By Michael Joseph
Ever wondered how a laboratory rat feels when everybody is staring at him – how he eats, plays and excretes. As a human being, just imagine a camera everywhere you go, including when you are on the toilet and when you’re having sex. Picture using your electronic device, i.e. Laptop, phone and it automatically becomes a spying, listening and tracking device to know where you are at any time. This is the world we live in today.
The computer age that we live in today is far ahead of what was envisaged years ago. We have moved from a period in human history characterised by the shift from traditional industry that the industrial revolution brought, to an economy based on information technology. Computers that we use today tracks people who use devices; it collects data from websites, collects information on people who visit websites, and knows which apps they download. What’s scarier is, when you buy a new device, it would already have information on you, because of your inboxes and smartphone contacts – the business model of internet companies today puts the user as the product, they collect data and sell it.
Facebook tracks users from device to device, collects data on websites people visit and apps they use, gathers material on people’s physical locations, collects phone call logs from Android smartphones, and pulls in some data about people who don’t have Facebook accounts at all – this is the world we live in today.
Let’s not blame all these on Facebook alone, all other internet platforms do the same. It’s just that an example has to be made of a company so that government regulations will set in. I’m not a fan of regulating the internet, but the fact that big information technology companies have so much data on everyone, including those that have not yet been connected to the internet, otherwise called “shadow profiles” – this makes me cringe.
It won’t be a surprise if the only reason why the internet is free is because the US National Security Agency (NSA) or some other governmental or non-governmental organization is using it as a major tool to collect telephone records of tens of millions of people around the world.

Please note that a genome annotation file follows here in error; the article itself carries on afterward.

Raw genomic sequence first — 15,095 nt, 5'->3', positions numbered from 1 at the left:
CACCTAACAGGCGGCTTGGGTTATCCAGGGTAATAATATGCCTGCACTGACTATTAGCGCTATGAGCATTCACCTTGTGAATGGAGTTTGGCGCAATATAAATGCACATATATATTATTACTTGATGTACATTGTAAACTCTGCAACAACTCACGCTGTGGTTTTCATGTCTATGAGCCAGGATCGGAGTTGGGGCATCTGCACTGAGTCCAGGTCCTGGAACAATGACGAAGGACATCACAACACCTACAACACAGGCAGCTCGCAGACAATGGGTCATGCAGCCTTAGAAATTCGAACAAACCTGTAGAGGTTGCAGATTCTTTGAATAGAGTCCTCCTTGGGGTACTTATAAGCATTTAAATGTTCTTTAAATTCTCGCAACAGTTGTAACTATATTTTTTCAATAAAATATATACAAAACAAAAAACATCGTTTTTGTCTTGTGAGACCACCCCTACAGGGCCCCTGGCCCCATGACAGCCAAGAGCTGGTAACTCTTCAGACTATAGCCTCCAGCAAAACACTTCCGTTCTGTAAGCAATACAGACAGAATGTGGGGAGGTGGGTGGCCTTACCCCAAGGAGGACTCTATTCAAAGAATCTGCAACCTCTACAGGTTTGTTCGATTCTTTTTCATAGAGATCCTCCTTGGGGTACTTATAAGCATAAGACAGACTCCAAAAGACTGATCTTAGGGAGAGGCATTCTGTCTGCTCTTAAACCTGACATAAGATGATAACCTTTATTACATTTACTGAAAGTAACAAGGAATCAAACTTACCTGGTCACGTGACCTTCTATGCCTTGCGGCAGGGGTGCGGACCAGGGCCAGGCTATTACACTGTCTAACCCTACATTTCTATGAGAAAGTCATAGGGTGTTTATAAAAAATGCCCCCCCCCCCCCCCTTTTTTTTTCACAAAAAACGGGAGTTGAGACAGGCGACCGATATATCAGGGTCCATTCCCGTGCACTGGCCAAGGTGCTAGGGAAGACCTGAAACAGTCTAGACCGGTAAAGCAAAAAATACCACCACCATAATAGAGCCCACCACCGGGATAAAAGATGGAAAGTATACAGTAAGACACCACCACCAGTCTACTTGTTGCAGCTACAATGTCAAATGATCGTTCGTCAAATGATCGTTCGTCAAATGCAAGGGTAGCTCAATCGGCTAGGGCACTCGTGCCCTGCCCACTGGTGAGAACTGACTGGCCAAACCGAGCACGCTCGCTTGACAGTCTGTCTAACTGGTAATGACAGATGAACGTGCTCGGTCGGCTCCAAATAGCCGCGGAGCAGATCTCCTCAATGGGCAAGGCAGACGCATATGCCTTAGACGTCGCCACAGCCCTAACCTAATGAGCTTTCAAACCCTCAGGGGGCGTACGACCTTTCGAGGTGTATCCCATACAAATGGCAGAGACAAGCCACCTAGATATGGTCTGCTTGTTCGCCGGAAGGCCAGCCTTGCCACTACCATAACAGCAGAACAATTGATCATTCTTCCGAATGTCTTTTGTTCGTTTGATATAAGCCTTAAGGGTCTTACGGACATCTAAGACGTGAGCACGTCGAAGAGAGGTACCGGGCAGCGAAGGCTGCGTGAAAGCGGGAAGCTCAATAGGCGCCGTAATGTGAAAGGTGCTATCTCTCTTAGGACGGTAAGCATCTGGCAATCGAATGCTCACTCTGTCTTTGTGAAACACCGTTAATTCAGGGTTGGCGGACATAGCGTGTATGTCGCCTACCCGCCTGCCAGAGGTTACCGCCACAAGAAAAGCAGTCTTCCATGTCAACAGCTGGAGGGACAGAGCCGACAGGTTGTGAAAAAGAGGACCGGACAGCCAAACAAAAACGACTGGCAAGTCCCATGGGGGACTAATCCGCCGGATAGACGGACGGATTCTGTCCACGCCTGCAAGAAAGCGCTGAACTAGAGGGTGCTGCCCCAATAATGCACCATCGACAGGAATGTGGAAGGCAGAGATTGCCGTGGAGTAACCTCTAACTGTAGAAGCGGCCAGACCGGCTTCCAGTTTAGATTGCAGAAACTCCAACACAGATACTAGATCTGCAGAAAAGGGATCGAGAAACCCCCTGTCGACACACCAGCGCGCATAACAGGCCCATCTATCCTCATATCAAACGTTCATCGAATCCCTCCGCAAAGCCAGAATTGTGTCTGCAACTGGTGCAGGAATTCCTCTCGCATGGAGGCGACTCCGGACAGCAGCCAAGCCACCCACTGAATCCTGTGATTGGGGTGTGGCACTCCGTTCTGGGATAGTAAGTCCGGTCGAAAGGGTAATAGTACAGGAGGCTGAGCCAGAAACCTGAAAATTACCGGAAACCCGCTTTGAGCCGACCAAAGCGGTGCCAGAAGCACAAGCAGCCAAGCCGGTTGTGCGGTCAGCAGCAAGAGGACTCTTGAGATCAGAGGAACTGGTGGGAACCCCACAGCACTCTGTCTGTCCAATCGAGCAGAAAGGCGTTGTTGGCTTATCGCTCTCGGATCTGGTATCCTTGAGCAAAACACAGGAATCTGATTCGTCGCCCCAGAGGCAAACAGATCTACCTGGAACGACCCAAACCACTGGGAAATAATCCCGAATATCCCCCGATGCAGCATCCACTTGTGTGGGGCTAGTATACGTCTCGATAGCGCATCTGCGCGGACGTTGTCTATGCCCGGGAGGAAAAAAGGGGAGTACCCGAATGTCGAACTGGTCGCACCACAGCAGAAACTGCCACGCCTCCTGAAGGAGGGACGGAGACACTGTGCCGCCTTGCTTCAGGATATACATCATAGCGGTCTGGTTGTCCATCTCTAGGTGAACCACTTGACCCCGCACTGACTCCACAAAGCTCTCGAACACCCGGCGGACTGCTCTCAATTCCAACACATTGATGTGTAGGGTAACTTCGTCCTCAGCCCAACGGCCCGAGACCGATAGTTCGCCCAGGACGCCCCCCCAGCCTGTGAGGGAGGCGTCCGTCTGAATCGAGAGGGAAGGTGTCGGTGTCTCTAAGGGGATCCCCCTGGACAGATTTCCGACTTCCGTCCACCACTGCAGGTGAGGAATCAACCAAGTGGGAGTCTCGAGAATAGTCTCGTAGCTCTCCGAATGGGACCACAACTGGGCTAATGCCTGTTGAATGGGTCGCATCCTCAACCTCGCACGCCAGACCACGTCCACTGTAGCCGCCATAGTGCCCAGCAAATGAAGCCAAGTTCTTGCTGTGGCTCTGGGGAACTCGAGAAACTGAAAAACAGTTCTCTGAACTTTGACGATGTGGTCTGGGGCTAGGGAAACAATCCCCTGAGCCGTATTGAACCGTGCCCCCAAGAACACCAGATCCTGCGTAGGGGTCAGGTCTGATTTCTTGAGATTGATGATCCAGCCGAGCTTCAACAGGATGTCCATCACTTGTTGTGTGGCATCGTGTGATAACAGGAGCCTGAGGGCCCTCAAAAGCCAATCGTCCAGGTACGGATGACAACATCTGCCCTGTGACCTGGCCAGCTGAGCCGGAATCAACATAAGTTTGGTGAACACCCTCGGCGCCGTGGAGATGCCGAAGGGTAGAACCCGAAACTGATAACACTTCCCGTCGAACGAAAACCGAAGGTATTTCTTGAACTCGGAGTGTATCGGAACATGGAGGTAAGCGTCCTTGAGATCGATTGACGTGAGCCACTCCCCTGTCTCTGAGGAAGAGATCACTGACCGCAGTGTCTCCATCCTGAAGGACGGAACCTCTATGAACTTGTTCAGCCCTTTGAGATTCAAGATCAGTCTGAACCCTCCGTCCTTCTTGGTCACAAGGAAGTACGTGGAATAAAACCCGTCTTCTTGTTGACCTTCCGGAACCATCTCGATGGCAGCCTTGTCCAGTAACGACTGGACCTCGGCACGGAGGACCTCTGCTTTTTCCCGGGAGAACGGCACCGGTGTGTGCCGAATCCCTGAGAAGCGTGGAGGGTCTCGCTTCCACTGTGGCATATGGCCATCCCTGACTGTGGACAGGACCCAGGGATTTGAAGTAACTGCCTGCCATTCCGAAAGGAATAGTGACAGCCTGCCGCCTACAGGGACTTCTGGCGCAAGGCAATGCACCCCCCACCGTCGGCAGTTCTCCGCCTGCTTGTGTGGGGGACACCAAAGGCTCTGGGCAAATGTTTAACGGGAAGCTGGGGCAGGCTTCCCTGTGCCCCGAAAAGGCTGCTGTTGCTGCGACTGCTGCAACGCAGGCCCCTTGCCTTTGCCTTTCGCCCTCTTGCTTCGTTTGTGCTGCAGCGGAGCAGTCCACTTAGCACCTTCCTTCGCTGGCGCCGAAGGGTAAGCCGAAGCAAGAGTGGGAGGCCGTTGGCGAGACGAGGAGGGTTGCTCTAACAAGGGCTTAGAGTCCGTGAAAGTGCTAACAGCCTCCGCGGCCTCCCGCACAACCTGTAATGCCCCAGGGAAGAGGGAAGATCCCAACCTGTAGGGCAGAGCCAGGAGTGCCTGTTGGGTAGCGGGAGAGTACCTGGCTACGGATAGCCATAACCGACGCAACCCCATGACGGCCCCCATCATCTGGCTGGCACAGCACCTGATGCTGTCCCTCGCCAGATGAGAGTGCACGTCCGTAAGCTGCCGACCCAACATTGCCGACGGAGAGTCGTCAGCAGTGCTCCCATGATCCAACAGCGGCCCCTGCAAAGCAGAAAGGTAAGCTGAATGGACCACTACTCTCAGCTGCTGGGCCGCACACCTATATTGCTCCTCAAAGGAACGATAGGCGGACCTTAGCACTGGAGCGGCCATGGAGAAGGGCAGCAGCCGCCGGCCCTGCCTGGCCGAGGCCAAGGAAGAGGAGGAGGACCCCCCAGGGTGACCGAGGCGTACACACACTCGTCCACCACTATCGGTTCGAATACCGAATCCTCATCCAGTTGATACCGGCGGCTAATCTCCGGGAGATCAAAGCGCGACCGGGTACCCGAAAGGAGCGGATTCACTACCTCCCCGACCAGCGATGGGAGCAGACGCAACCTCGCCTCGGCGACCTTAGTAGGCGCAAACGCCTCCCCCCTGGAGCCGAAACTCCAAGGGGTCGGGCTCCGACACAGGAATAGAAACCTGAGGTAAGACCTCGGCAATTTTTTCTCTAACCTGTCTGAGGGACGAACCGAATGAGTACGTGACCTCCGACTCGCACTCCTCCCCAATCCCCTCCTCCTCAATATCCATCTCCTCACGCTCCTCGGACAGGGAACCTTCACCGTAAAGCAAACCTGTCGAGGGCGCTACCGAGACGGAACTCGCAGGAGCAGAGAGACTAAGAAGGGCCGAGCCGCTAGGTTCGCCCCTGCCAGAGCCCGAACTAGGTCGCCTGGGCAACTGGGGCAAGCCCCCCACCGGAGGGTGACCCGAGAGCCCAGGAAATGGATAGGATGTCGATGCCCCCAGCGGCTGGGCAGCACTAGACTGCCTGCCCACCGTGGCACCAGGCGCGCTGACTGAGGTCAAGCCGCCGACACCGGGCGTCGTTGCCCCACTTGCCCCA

In 2013, there were revelations in both the Washington Post and The Guardian that the NSA tapped directly into the servers of nine internet firms: AOL, Youtube, Skype, Apple, PalTalk, Facebook, Microsoft, Yahoo, and Google, to track online communication in a surveillance programme known as Prism. However, nearly all of the companies involved denied knowledge of these acts without a court order or a search warrant.
Conversely, these internet companies exonerate themselves by saying that the users opted in just by accepting the ‘terms and conditions’ of using the services they provide. But I am sure that if the users have the option to accept or decline every item they click on the service providers’ websites, the story will be different today. Instead, your total web history will be aggregated and sold to the highest bidder.
Among part of the efforts to curb exploitation from these internet companies, some countries around the world limit the level of internet and digital media freedom; they create obstacles to access by blocking specific applications that have control over your mobile and internet access, limiting content, filtering, blocking websites and violating user rights. This, however, is not a sustainable solution.
What should you do? Retire to your village and cut off from reality. Ha-ha, I am just kidding. Just turn off the chat option on your Android device, delete any app that might leak your information, block your computer screen’s camera and only turn it on when you need it. Do not reveal personal information inadvertently online, and restrict downloads from untrusted sources.
Otherwise, you hire a communications professional that will combine the latest techniques with deep industry expertise to keep you on track, based on your tailored unique needs.
Mr Joseph wrote via firstname.lastname@example.org